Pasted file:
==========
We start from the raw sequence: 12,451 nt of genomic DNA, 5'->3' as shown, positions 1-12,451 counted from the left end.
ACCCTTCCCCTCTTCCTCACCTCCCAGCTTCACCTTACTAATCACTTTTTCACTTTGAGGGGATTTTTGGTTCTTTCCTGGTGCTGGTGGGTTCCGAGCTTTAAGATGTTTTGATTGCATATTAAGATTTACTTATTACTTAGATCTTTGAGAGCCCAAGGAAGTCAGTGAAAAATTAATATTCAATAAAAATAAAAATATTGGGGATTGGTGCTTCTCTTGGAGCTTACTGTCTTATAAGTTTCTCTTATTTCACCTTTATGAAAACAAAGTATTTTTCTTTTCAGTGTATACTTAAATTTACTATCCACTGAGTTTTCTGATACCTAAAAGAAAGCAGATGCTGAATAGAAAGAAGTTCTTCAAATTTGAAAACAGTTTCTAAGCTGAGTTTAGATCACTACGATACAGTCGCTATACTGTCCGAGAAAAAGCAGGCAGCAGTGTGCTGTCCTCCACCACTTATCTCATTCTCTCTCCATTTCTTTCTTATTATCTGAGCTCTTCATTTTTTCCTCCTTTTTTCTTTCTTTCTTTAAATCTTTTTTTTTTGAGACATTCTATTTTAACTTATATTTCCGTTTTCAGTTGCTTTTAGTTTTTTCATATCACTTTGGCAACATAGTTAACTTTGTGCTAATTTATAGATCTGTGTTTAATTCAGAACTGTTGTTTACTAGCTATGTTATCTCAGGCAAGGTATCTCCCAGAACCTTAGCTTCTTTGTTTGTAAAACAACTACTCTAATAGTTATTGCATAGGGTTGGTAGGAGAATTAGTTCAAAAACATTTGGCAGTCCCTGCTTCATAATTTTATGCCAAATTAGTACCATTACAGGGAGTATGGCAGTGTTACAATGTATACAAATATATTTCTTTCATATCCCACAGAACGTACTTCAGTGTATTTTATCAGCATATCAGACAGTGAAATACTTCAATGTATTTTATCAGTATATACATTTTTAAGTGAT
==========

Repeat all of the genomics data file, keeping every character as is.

We start from the raw sequence: 12,451 nt of genomic DNA, 5'->3' as shown, positions 1-12,451 counted from the left end.
ACCCTTCCCCTCTTCCTCACCTCCCAGCTTCACCTTACTAATCACTTTTTCACTTTGAGGGGATTTTTGGTTCTTTCCTGGTGCTGGTGGGTTCCGAGCTTTAAGATGTTTTGATTGCATATTAAGATTTACTTATTACTTAGATCTTTGAGAGCCCAAGGAAGTCAGTGAAAAATTAATATTCAATAAAAATAAAAATATTGGGGATTGGTGCTTCTCTTGGAGCTTACTGTCTTATAAGTTTCTCTTATTTCACCTTTATGAAAACAAAGTATTTTTCTTTTCAGTGTATACTTAAATTTACTATCCACTGAGTTTTCTGATACCTAAAAGAAAGCAGATGCTGAATAGAAAGAAGTTCTTCAAATTTGAAAACAGTTTCTAAGCTGAGTTTAGATCACTACGATACAGTCGCTATACTGTCCGAGAAAAAGCAGGCAGCAGTGTGCTGTCCTCCACCACTTATCTCATTCTCTCTCCATTTCTTTCTTATTATCTGAGCTCTTCATTTTTTCCTCCTTTTTTCTTTCTTTCTTTAAATCTTTTTTTTTTGAGACATTCTATTTTAACTTATATTTCCGTTTTCAGTTGCTTTTAGTTTTTTCATATCACTTTGGCAACATAGTTAACTTTGTGCTAATTTATAGATCTGTGTTTAATTCAGAACTGTTGTTTACTAGCTATGTTATCTCAGGCAAGGTATCTCCCAGAACCTTAGCTTCTTTGTTTGTAAAACAACTACTCTAATAGTTATTGCATAGGGTTGGTAGGAGAATTAGTTCAAAAACATTTGGCAGTCCCTGCTTCATAATTTTATGCCAAATTAGTACCATTACAGGGAGTATGGCAGTGTTACAATGTATACAAATATATTTCTTTCATATCCCACAGAACGTACTTCAGTGTATTTTATCAGCATATCAGACAGTGAAATACTTCAATGTATTTTATCAGTATATACATTTTTAAGTGAT